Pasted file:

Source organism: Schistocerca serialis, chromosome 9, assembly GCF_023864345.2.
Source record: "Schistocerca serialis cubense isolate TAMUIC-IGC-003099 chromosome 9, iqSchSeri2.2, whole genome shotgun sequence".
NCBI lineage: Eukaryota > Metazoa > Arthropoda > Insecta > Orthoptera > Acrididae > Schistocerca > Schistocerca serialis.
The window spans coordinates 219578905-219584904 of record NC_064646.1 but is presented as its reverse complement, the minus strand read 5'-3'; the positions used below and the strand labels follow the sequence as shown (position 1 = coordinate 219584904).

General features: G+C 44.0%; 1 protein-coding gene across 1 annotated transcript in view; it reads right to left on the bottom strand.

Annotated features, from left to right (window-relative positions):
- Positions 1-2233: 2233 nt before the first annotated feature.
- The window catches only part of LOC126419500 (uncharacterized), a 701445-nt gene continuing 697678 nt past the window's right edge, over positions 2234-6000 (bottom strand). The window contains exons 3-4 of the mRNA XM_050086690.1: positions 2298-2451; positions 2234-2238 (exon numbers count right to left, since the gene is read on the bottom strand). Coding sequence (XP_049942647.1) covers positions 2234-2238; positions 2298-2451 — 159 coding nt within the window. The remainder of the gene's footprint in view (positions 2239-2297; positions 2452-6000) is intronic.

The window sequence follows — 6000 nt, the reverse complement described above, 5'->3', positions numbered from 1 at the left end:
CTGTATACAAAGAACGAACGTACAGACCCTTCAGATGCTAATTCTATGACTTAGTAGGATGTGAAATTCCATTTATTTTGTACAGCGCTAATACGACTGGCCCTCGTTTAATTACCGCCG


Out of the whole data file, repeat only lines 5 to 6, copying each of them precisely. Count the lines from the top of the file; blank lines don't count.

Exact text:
General features: G+C 44.0%; 1 protein-coding gene across 1 annotated transcript in view; it reads right to left on the bottom strand.

Annotated features, from left to right (window-relative positions):